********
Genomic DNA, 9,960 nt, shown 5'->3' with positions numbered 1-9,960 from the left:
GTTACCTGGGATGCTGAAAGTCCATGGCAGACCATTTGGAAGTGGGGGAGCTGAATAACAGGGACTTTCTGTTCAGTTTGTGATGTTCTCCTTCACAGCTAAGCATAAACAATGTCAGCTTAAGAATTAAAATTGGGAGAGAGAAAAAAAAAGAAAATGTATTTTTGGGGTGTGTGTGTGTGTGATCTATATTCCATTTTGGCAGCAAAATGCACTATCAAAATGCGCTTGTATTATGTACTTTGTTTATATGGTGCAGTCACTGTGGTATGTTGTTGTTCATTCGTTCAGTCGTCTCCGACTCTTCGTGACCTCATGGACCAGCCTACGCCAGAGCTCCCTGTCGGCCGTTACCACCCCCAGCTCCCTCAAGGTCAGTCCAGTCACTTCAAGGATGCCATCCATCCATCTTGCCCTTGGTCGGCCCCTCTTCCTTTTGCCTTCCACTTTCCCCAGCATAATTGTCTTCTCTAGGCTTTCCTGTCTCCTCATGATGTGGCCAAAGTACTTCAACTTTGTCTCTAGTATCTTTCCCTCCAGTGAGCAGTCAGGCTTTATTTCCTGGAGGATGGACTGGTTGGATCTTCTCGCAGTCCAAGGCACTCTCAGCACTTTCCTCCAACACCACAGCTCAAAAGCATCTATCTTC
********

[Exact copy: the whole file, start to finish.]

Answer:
Genomic DNA, 9,960 nt, shown 5'->3' with positions numbered 1-9,960 from the left:
GTTACCTGGGATGCTGAAAGTCCATGGCAGACCATTTGGAAGTGGGGGAGCTGAATAACAGGGACTTTCTGTTCAGTTTGTGATGTTCTCCTTCACAGCTAAGCATAAACAATGTCAGCTTAAGAATTAAAATTGGGAGAGAGAAAAAAAAAGAAAATGTATTTTTGGGGTGTGTGTGTGTGTGATCTATATTCCATTTTGGCAGCAAAATGCACTATCAAAATGCGCTTGTATTATGTACTTTGTTTATATGGTGCAGTCACTGTGGTATGTTGTTGTTCATTCGTTCAGTCGTCTCCGACTCTTCGTGACCTCATGGACCAGCCTACGCCAGAGCTCCCTGTCGGCCGTTACCACCCCCAGCTCCCTCAAGGTCAGTCCAGTCACTTCAAGGATGCCATCCATCCATCTTGCCCTTGGTCGGCCCCTCTTCCTTTTGCCTTCCACTTTCCCCAGCATAATTGTCTTCTCTAGGCTTTCCTGTCTCCTCATGATGTGGCCAAAGTACTTCAACTTTGTCTCTAGTATCTTTCCCTCCAGTGAGCAGTCAGGCTTTATTTCCTGGAGGATGGACTGGTTGGATCTTCTCGCAGTCCAAGGCACTCTCAGCACTTTCCTCCAACACCACAGCTCAAAAGCATCTATCTTC